Chris Barnes has been dead to me ever since Six Feet Under unleashed the abomination known as Graveyard Classics 2, aka Barnes in Black. Although their first album of death-metal covers was actually kinda fun, the world did NOT need a half-assed re-creation of AC/DC’s most iconic album with Cookie Monster vomiting all over it. I’ve even stopped listening to Cannibal Corpse since that one came out!
On the other hand, I do not hold Pink Floyd in the same regard as AC/DC. Sure, I heard a couple tunes from Dark Side of the Moon several times on the radio when I was growing up, but I was never a really big Pink Floyd fan. So hey, if three-quarters of The Sword wants to put their stamp on Dark Side, I’m not one to stop ‘em; my biggest objection is labelling this thing as doom. As this 44-page message board thread (background NSFW) will tell you, The Sword is about as doomy as Scooby Doo. So let’s call this one Sword Side of the Moon instead! 😉
Of course, it’s worth noting that The Sword’s frontman JD Cronise is nowhere to be found on this record—tis the brainchild of their lead guitarist, who once got stoned listening to “Money” or something like that. And his guitar work is all over this one—if you like The Sword more than the Floyd, this record is probably for you.
After a one-minute wave of fuzz and distortion (“Speak to Me”), the album starts off with the familiar acoustic guitar strains of “Breathe.” This tune sounds fairly true to the original, though I suppose the crashing drum beat around the three-minute mark is heavier than Floyd. It’s only once the riffs kick in on “Time” do we hear the “doom”—sure enough, these riffs sound like The Sword. But the melodic chorus is equally mellow to the original; I feel they could’ve done more to doomify it. Likewise, “Great Gig in the Sky” is soft, airy and saxophone-driven—where’s the doom???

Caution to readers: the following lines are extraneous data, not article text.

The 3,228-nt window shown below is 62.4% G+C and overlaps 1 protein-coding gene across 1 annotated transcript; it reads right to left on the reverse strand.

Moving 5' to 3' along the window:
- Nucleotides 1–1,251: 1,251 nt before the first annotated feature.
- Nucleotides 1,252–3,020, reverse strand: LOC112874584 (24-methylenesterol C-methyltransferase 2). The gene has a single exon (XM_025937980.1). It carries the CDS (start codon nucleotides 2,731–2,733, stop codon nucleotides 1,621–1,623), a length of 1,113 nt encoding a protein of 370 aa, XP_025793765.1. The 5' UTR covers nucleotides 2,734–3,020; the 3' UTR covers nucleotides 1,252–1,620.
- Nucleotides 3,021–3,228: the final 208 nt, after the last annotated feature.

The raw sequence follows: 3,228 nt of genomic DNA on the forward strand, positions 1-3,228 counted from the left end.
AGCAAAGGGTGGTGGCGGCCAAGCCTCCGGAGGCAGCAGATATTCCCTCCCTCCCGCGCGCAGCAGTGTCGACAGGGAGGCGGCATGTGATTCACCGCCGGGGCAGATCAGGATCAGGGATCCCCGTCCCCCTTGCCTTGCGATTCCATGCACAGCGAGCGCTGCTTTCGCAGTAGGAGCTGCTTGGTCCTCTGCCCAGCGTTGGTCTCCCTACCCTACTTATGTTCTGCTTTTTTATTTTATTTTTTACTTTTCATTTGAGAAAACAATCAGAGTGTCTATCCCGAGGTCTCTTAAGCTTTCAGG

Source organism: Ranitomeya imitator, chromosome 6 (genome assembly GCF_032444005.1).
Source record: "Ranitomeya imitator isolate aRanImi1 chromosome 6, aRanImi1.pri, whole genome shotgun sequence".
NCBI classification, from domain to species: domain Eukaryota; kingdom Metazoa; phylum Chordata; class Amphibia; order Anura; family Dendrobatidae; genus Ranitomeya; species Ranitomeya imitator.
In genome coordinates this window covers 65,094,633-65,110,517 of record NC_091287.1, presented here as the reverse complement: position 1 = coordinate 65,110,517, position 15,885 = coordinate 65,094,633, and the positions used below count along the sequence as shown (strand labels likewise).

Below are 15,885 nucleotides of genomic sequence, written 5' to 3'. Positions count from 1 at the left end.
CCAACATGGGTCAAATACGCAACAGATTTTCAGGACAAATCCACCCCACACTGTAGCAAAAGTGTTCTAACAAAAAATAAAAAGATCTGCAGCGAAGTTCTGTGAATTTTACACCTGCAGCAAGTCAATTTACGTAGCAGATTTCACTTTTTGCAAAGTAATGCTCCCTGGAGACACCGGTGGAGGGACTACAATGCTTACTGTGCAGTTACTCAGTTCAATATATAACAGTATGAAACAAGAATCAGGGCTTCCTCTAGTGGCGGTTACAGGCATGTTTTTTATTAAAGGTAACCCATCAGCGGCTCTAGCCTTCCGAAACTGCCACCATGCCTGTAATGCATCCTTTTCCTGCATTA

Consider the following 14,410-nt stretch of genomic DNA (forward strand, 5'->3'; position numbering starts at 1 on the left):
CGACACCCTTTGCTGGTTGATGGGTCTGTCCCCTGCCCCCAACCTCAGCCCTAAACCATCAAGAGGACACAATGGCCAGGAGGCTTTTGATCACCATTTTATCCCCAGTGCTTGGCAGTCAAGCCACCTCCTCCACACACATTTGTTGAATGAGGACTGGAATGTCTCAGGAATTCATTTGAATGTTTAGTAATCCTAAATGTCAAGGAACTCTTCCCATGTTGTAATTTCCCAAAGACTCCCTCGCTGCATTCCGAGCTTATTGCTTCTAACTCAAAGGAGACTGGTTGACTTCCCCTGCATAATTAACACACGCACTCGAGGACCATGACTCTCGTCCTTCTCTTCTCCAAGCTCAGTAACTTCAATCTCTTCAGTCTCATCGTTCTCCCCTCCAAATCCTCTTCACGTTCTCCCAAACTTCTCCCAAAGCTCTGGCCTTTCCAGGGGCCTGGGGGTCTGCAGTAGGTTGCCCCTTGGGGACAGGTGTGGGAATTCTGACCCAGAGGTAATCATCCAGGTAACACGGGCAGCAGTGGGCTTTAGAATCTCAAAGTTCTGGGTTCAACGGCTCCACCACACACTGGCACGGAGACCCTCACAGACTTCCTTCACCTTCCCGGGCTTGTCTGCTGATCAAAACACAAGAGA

They do heavy up “Money” considerably—their rendition’s riffage sorta sounds like Sleep, although the vocals are fairly faithful to the original. They also speed things up around the 2:15 mark, with an instrumental section that screams Black Sabbath leading into a squealing solo… before the keyboards kick in. Overall, I can dig what they did with this song.
Other than that tune, though, this recording isn’t remarkably different or incredibly doomier than the original. They shouldda just stuck to a single.